Posted on Mon, 2014-02-03 12:20 by David Pountney
Last night I 'collected' possibly the greatest 'fallen woman' in fiction: Nastasya Filippovna from Dostoevsky’s The Idiot. This magnificently tempestuous character, so superbly imagined by Dostoevsky with all her emotional extremes and contradictions, is a welcome antidote to the Italian operatic variety, somewhat too prone to simpering self-pity. The occasion was a performance in Mannheim of Weinberg’s last opera, The Idiot, of which the theatre had given the world première last autumn. Here it was at its 6th performance in front of a sold-out house, which sat with rapt attention for three and a half hours, and sat on to give the cast four or five rounds of applause. There were no stars – it was cast entirely from the house ensemble, and there was an effective but quite sparse production. Weinberg wrote his opera in the mid 1980s, and it was only premièred in a reduced version at the Moscow Chamber opera – with typical bad luck just at the moment when the Soviet Union fell, ensuring that no-one paid the slightest attention to it. By then his musical style had moved on from The Passenger, (which was performed at ENO in 2012, and just opened in Houston last month) written in the 60s, and in The Idiot there is absolutely no trace any more of his great friend and mentor, Shostakovich. Instead Weinberg focusses in his entirely idiosyncratic way with developing the Russian parlando style of opera, originally formulated by Dargomyzhsky who was such a strong influence on Mussorgsky. This places all the emphasis on the characters and their text, and eschews melodic or orchestral expansion except when the situation absolutely demands it. The epic novel is very astutely adapted by Weinberg’s regular librettist Medvedev, and the result is a magnificent gallery of astonishing and powerful figures:
The saintly Idiot, Prince Myshkin, at once an embodiment of the Russian figure of the holy fool, and perhaps a kind of self portrait of the naïve composer himself.
The ebullient rogue, Rogozhin, a man of wild, untamed desires and limitless money – a kind of model for the hedonistic contemporary oligarch – but with an inexplicable yearning to be close to the saintly Prince – a noble soul in an ignoble body.
And the fallen woman, Nastasya Filippovna, groomed from the age of ten by the industrialist Totsky, seduced and debauched for fifteen years, and now about to be married off so that Totsky can move on to the exquisite Aglaya, one of the three daughters of General Yepanchin, himself a client of Nastasya’s.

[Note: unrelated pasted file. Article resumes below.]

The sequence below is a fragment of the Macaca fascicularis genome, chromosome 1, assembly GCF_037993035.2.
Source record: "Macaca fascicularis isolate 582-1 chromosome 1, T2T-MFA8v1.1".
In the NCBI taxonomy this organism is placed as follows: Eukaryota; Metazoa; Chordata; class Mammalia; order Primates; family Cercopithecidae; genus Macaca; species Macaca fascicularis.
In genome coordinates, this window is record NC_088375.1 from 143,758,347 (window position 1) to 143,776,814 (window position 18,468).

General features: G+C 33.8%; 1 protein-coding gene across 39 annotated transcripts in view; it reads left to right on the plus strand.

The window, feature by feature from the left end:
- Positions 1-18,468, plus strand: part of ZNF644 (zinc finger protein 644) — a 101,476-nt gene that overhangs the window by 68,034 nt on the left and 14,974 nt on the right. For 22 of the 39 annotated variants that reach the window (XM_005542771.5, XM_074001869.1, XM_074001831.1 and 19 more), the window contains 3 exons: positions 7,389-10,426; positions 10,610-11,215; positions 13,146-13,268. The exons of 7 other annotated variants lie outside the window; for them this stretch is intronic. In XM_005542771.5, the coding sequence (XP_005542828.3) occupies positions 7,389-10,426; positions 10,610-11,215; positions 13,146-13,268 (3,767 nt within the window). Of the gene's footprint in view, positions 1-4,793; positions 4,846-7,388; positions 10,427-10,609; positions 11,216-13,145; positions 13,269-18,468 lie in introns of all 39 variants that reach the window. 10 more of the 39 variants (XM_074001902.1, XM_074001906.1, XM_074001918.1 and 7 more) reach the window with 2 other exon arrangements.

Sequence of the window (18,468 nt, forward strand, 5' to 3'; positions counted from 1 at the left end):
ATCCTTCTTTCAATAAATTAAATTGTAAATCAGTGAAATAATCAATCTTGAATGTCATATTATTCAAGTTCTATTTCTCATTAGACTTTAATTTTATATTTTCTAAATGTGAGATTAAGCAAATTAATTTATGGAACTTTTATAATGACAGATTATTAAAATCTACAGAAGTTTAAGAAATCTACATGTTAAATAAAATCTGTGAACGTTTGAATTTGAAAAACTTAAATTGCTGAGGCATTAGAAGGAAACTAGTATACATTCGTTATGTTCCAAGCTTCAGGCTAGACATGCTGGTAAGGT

Rogozhin is determined to buy Nastasya at all costs, and the prince to save her at all costs, and the initial crisis is precipitated at Nastasya’s 25th birthday party, at which her 'arranged marriage' should be announced, but instead she springs one surprise after another, including throwing 10,000 roubles into the fire and daring any of the greedy and money-obsessed men around her to burn their hand off fetching it out!
The Prince and Rogozhin both love her, and the ideal beauty Aglaya completes the triangle, but Nastasya is hopelessly torn between her desire for the life of excess with the one, and terrified of the life of truth with the other. In a profoundly moving final scene, the two men sit together in a darkened room as it slowly becomes clear that Rogozhin, unable to live without her, has murdered her, and that her body lies behind the closed door.
Weinberg accompanies this with expressive subtlety and reticence, allowing these mighty figures to express themselves, and especially through the second half creating an increasingly poignant atmosphere. This subtle approach might not appeal in all operatic venues, but Mannheim is different. They have been seeing opera since Mozart’s time at least, and have one of the largest ensembles in Europe performing around 30 titles per season for them, ranging from Carousel to Götterdämmerung. They know their Puccini and their Verdi, and of course love and admire them too, but then listen carefully and patiently to the way in which Weinberg is simply different. In central Europe, when at the opera or on a train, I must weep for my country!
The evening was rounded off by a little encounter which should have taken place in one of Joseph Roth’s central European hotels, in which Weinberg himself almost seemed to come to life amongst us. At the performance, by chance, was the director of the opera in Poznan (Poland) and its music director the conductor Gabriel Chmura, who has recorded many Weinberg symphonies and conducted both The Portrait and The Passenger. Thomas Sanderling, the conductor of The Idiot, invited us for a drink, or several, so we all shared a mutual mission! Thomas is the son of Kurt Sanderling, the famous Soviet conductor who performed many of Weinberg’s symphonic works, and Thomas knew Weinberg himself, having assisted Kondrashin on his recording of the 5th symphony – a work which Chmura has also recorded. Chmura did not know Weinberg personally, but revealed that his parents had, like Weinberg, fled East from the Nazi invasion in 1939, and then been sent to the Gulag by Stalin. They were released, and found themselves towards the end of the war in Tashkent, where many artists, and indeed entire orchestras had been evacuated. As musicians, they could even have met Weinberg at that time, who was working there as a repetiteur at the operetta theatre. Gabriel is Polish, but in fact he was born in Russia – actually in a coal wagon taking his parents very slowly back to Poland as the war ended. Miraculously the baby survived the journey, and all the threads of these experiences and reminiscences seemed to draw together on this special evening, full of the past, but also full of the promise for a fertile future for Weinberg’s special place in the firmament of composers. Only Nastasya Filippovna did not, sadly, put in a live appearance!